I have no idea what kefta is, so thank goodness for Google. In the Middle East, kefta is a food which is made by grinding meat and mixing it with an assortment of spices. The seasoned meat can be shaped into meatballs or in this case, patties, and cooked a variety of ways. So there’s your culinary lesson for the day! I’m always intrigued by recipes with out-of-the ordinary combinations. That’s why I had to make Beef Kefta Patties with Cucumber Salad. The burgers are seasoned with fresh herbs, ginger, and spices including cinnamon. Sounds strange right? But that kind of recipe really gets me excited.
So, how’s it taste?
I really wanted to be wowed by this recipe but it was just so-so for me. I enjoyed eating it but every time kept thinking that it needed something more. I’m pretty sure a lack of wow factor was partly my fault. The beef is mixed with parsley, cilantro, fresh ginger, coriander, cumin, and cinnamon. Even though I know better, I mixed the hell out of my beef to get it all incorporated. That produced a not-so-wonderful, overworked patty. I was still surprised how little flavor they had with all that good stuff mixed in. They smelled amazing while I was grilling them, but it was a bit bland in the final product. No big deal, there’s still a refreshing, rice vinegar-soaked cucumber salad and creamy, herby yogurt to accompany it. Still missing pizzazz though. The rice vinegar added a nice touch and extra level of flavor to the cucumber. Not tangy like you’d think with vinegar since it’s pretty mild. The two ingredients complimented each other very well. The yogurt sauce had all this stuff going for it, and was kind of lackluster, too. I salted it, I added dill, nothing made it better. Wasn’t bad, but wasn’t great. It’s one of those low-calorie dishes that’s good for the little amount of calories, but tastes like a low calorie dish. If I’m going to count calories, then they seriously need to also count in the flavor department.
All in all it wasn’t bad, but I think I wanted it to taste like my favorite, calorie-laden gyro. I did find that eating it gyro-style was way better than having it separated like you see in my picture. I even went so far as to cut the patty into bite-sized pieces and mix it with the cucumber and yogurt sauce, then stuff it in a pita that I toasted. It upped the calories a bit adding an extra pita half, but it was worth it. I think if you added a bit of feta, that might push it over into the great dish category. See, I really did want it to be a gyro and it is, just it’s “diet” cousin.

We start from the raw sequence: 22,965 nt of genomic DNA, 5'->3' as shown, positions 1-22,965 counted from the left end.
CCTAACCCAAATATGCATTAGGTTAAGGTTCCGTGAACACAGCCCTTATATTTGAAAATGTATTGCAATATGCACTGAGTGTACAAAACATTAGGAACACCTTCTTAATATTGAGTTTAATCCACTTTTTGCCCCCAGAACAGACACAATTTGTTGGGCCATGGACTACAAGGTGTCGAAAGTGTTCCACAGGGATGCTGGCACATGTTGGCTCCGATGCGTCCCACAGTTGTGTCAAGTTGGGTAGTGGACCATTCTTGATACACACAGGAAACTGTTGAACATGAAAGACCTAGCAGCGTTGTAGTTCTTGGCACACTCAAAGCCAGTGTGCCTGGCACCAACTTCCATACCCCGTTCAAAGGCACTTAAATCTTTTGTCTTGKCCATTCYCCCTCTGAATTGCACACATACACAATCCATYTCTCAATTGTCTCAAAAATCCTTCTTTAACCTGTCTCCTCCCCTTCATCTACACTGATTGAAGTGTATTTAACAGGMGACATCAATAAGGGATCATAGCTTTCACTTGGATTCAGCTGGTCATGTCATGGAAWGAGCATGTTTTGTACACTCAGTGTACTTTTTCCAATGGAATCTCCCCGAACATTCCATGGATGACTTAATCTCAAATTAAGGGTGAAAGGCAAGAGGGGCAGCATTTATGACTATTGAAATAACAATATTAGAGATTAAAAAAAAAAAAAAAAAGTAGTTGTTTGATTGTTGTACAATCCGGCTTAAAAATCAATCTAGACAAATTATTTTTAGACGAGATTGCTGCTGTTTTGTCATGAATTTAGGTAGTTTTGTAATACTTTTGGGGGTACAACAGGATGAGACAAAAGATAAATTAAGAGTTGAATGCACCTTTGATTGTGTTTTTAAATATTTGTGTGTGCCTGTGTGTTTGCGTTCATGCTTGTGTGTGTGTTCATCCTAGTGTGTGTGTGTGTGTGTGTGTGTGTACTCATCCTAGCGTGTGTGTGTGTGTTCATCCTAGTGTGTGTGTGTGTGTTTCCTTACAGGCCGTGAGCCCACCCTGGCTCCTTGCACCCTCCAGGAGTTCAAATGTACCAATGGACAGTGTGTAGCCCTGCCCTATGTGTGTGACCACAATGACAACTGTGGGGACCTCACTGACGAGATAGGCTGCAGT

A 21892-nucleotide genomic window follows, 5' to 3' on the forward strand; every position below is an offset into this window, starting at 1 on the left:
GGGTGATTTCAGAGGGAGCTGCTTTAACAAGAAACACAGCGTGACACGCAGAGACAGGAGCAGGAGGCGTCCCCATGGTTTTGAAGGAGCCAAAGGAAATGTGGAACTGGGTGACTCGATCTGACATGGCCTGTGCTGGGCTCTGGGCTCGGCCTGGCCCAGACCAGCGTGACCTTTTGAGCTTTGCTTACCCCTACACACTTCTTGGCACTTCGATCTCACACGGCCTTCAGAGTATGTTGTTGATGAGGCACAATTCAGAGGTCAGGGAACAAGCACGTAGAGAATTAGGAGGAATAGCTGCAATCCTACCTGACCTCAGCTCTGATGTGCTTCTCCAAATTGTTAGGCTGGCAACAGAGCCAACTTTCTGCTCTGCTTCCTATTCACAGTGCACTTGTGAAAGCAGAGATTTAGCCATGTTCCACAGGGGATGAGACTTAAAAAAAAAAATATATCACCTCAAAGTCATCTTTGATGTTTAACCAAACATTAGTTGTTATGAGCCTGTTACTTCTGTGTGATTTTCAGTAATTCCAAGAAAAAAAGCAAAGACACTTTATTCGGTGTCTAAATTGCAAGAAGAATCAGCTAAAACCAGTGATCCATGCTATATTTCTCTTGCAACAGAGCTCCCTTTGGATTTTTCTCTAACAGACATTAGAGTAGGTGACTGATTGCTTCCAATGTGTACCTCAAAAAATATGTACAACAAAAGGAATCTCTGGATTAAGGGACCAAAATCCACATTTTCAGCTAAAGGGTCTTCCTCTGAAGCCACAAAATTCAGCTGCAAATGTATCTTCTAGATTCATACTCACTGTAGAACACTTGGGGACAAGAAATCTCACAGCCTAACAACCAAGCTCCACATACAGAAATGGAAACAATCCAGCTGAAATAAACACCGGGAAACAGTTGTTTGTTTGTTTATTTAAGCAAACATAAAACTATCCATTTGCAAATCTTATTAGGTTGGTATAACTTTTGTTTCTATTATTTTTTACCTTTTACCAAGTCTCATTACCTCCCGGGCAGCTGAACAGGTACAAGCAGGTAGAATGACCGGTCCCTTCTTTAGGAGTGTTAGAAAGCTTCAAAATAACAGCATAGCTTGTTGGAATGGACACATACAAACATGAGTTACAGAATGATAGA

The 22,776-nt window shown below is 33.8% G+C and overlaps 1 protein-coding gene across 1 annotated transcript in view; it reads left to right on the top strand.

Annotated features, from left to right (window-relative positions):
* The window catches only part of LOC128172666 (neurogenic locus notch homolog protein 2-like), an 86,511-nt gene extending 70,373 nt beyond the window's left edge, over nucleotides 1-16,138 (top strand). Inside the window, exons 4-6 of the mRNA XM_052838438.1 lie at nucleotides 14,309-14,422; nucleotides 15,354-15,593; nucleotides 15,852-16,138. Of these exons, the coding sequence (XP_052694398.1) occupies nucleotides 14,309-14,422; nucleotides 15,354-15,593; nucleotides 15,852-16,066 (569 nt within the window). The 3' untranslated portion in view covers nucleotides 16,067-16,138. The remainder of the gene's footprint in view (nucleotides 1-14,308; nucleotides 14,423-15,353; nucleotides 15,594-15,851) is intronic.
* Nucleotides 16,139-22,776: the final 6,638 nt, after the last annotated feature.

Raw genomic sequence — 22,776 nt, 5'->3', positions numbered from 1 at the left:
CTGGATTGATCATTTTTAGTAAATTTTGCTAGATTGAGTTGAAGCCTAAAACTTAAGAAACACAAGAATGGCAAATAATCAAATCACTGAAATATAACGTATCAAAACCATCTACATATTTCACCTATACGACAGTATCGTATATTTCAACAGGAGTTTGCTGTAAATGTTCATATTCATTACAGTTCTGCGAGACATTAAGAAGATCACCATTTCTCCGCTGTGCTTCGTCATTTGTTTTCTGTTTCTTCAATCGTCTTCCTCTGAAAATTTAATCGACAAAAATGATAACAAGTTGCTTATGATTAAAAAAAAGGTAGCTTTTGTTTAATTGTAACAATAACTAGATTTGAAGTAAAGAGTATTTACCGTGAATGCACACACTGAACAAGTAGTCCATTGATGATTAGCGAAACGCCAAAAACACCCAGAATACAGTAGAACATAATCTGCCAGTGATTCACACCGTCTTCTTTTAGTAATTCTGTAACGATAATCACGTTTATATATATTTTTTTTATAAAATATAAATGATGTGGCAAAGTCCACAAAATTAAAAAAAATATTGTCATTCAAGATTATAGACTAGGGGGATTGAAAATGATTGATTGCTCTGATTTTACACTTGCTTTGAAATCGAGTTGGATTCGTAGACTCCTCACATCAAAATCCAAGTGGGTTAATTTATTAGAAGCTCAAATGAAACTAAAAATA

Beef Kefta Patties with Cucumber Salad
Cooking Light, July 2012
makes 4 servings
per serving: 321 calories, 12.1g fat, 28.7g protein, 1.8g fiber, 22.4g carbs
1 lb. ground sirloin
1/4 cup plus 2 tbsp. chopped fresh flat-leaf parsley, divided
1/4 cup chopped fresh cilantro
1 tbsp. chopped peeled fresh ginger
2 tsp. ground coriander
1 tsp. ground cumin
1/2 tsp. salt
1/2 tsp. ground cinnamon
2 cups thinly sliced English cucumber
2 tbsp. rice vinegar
1/2 cup plain fat-free Greek yogurt
1 tbsp. fresh lemon juice
1/2 tsp. freshly ground black pepper
2 (6-inch) pitas, quartered
1. Heat a grill pan over medium-high heat. Coat pan with cooking spray. Combine beef, 1/4 cup parsley, cilantro, and next 5 ingredients (through cinnamon) in a medium bowl. Divide mixture into 4 equal portions, shaping each into a 1/2-inch-thick patty. Add patties to pan; cook 3 minutes on each side or until desired degree of doneness.
2. Combine cucumber and vinegar in a medium bowl; toss well. Combine yogurt, remaining 2 tablespoons parsley, lemon juice, and pepper in a small bowl; stir with a whisk. Arrange 1 patty and 1/2 cup cucumber mixture on each of 4 plates. Top each serving with about 2 tablespoons yogurt sauce. Serve each with 2 pita wedges.
So I’m definitely intrigued enough to try this at home. We do a CSA w/a meat component and I’m hoping we’ll get ground beef in our pick-up today! I’ll make sure to mix as little and possible and we’ll see how it goes!
Well, you do have a lovely photo! And, I too have a similar problem, I tried to make kefta, kubideh, kabob also, but mine kind of suck, and it is an insult to the ingredients I used. Seemingly easy, yet ever elusive. So, now I just end up buying mine from Al-Rasoul on Nolensville Rd, and enjoying those.
Maybe this recipe will get our “something’s missing” because I felt the same way with this one – but without the sauce, just the ingredients for the kefta/kofta. I should have added some Aleppo pepper I had here, too.
I’m going to try it again in a few weeks!
Interesting recipe. I may have to give it a try!